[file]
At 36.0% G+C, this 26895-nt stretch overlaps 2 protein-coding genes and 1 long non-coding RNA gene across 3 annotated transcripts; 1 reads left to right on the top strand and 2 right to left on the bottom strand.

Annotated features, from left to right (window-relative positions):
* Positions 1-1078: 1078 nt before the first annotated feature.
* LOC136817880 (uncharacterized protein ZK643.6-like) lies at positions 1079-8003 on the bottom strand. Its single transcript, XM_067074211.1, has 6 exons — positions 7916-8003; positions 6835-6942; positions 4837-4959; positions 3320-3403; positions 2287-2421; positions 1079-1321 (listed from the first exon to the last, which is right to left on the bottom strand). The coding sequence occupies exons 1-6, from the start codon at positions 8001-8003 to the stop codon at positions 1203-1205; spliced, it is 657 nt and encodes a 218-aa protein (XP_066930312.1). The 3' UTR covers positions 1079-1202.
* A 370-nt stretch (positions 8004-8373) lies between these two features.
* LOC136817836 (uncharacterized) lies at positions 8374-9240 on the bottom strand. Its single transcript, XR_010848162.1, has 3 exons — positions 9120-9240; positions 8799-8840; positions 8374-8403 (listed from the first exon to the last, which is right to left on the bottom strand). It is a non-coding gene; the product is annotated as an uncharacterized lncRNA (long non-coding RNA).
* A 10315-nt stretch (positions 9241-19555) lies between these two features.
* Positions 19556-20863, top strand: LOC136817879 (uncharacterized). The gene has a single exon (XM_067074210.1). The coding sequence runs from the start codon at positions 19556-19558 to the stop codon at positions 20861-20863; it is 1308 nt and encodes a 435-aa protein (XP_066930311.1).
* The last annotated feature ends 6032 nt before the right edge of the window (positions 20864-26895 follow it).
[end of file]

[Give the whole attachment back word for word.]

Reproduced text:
At 36.0% G+C, this 26895-nt stretch overlaps 2 protein-coding genes and 1 long non-coding RNA gene across 3 annotated transcripts; 1 reads left to right on the top strand and 2 right to left on the bottom strand.

Annotated features, from left to right (window-relative positions):
* Positions 1-1078: 1078 nt before the first annotated feature.
* LOC136817880 (uncharacterized protein ZK643.6-like) lies at positions 1079-8003 on the bottom strand. Its single transcript, XM_067074211.1, has 6 exons — positions 7916-8003; positions 6835-6942; positions 4837-4959; positions 3320-3403; positions 2287-2421; positions 1079-1321 (listed from the first exon to the last, which is right to left on the bottom strand). The coding sequence occupies exons 1-6, from the start codon at positions 8001-8003 to the stop codon at positions 1203-1205; spliced, it is 657 nt and encodes a 218-aa protein (XP_066930312.1). The 3' UTR covers positions 1079-1202.
* A 370-nt stretch (positions 8004-8373) lies between these two features.
* LOC136817836 (uncharacterized) lies at positions 8374-9240 on the bottom strand. Its single transcript, XR_010848162.1, has 3 exons — positions 9120-9240; positions 8799-8840; positions 8374-8403 (listed from the first exon to the last, which is right to left on the bottom strand). It is a non-coding gene; the product is annotated as an uncharacterized lncRNA (long non-coding RNA).
* A 10315-nt stretch (positions 9241-19555) lies between these two features.
* Positions 19556-20863, top strand: LOC136817879 (uncharacterized). The gene has a single exon (XM_067074210.1). The coding sequence runs from the start codon at positions 19556-19558 to the stop codon at positions 20861-20863; it is 1308 nt and encodes a 435-aa protein (XP_066930311.1).
* The last annotated feature ends 6032 nt before the right edge of the window (positions 20864-26895 follow it).